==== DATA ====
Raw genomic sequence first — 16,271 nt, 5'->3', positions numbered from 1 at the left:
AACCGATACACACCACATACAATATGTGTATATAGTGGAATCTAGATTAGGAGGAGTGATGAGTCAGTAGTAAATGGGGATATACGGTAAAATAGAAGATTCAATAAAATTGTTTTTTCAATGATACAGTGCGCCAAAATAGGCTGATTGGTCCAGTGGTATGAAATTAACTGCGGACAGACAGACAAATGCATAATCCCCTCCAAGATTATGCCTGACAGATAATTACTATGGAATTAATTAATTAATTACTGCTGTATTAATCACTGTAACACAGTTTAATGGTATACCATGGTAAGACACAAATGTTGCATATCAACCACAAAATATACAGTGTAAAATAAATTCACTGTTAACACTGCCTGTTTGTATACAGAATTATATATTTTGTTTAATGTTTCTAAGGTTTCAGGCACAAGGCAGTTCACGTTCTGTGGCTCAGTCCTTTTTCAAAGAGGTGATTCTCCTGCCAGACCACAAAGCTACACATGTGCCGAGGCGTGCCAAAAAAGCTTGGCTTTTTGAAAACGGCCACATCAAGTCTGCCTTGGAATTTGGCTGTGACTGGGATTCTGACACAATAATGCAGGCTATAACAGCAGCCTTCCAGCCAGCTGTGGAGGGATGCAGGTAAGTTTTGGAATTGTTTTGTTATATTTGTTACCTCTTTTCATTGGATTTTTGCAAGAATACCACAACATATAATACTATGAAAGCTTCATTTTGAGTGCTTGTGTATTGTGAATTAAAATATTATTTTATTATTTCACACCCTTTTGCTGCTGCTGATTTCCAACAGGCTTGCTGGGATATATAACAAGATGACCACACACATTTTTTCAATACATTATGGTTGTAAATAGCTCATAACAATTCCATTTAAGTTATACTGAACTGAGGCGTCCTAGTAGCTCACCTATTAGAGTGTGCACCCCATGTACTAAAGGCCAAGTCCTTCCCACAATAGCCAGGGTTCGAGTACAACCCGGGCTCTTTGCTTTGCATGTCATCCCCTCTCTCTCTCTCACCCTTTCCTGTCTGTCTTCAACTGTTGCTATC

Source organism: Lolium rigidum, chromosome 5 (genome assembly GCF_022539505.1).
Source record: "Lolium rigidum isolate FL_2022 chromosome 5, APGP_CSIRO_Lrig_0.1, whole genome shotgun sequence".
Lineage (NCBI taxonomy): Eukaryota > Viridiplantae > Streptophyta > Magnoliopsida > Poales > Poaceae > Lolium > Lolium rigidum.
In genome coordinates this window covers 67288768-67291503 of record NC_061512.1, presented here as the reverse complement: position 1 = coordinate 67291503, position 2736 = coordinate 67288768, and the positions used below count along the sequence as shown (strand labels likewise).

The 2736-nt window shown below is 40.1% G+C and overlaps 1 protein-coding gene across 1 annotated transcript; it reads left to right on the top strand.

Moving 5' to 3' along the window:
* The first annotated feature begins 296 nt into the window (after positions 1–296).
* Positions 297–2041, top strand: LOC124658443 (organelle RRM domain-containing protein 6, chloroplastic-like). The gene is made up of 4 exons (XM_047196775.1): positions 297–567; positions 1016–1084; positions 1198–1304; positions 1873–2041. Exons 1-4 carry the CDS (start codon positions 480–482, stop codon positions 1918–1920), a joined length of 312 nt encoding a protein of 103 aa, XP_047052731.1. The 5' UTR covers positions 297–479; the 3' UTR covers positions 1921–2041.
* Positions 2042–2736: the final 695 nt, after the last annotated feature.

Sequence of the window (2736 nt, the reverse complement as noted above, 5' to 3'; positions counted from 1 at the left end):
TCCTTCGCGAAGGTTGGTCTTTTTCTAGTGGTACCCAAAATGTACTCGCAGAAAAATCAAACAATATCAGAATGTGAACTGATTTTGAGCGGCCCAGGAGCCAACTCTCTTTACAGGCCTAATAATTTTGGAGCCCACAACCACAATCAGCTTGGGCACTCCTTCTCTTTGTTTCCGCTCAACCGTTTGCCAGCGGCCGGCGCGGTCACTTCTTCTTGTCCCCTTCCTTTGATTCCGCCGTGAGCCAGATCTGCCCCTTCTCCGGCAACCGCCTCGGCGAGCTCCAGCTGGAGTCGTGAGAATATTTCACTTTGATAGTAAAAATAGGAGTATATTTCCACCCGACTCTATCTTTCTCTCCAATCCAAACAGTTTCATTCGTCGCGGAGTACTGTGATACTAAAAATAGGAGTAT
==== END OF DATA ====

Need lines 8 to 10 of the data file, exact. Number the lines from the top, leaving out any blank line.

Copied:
Moving 5' to 3' along the window:
* The first annotated feature begins 296 nt into the window (after positions 1–296).
* Positions 297–2041, top strand: LOC124658443 (organelle RRM domain-containing protein 6, chloroplastic-like). The gene is made up of 4 exons (XM_047196775.1): positions 297–567; positions 1016–1084; positions 1198–1304; positions 1873–2041. Exons 1-4 carry the CDS (start codon positions 480–482, stop codon positions 1918–1920), a joined length of 312 nt encoding a protein of 103 aa, XP_047052731.1. The 5' UTR covers positions 297–479; the 3' UTR covers positions 1921–2041.